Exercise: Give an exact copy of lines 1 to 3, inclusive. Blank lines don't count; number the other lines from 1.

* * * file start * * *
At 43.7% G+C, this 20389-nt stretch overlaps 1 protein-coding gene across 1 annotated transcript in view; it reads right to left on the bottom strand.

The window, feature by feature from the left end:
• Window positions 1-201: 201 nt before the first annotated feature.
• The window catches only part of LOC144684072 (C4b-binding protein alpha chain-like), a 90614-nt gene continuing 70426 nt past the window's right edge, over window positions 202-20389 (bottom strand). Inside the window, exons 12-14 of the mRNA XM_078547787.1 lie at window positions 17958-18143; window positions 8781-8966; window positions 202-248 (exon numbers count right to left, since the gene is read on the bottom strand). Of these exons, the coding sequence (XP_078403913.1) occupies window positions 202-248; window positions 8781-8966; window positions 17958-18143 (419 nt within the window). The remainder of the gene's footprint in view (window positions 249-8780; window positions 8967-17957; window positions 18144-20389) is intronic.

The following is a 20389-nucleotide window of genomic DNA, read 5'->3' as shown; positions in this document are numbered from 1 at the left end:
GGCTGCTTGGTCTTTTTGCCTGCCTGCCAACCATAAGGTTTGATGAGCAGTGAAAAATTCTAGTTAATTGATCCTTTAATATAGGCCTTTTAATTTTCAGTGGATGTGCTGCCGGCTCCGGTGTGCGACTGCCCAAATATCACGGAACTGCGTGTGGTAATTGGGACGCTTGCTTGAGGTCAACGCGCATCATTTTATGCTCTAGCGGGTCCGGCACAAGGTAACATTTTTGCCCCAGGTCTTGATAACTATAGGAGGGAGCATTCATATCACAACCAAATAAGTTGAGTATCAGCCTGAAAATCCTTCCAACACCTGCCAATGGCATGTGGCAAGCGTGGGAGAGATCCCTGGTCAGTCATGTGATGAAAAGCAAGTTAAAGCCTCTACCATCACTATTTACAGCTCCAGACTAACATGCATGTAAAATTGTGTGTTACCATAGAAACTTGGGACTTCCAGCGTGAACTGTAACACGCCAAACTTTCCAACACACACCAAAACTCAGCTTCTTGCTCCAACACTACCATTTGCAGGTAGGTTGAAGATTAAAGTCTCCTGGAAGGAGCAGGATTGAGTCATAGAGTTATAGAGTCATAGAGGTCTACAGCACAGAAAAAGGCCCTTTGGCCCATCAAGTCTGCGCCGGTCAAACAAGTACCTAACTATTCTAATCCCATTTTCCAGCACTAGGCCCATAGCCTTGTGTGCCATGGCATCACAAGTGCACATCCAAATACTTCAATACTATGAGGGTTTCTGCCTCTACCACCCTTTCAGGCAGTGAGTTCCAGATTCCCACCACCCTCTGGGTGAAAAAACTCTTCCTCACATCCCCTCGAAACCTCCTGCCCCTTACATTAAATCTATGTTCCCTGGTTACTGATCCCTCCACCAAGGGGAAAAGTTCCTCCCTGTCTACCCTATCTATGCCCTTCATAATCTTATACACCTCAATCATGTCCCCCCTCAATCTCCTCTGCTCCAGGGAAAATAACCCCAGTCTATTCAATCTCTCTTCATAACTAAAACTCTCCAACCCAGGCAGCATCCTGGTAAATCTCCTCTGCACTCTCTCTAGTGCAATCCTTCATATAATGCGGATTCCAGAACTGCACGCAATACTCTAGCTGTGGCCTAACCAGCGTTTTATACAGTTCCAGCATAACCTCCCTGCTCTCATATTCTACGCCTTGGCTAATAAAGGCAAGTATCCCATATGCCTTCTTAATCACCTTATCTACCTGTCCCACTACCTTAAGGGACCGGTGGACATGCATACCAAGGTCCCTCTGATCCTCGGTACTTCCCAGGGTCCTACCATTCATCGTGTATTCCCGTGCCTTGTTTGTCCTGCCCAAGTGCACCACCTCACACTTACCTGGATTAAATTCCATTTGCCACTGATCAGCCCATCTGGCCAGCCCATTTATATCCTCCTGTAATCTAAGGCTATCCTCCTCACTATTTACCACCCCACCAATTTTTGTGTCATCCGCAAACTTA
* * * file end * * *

At 43.7% G+C, this 20389-nt stretch overlaps 1 protein-coding gene across 1 annotated transcript in view; it reads right to left on the bottom strand.

The window, feature by feature from the left end:
• Window positions 1-201: 201 nt before the first annotated feature.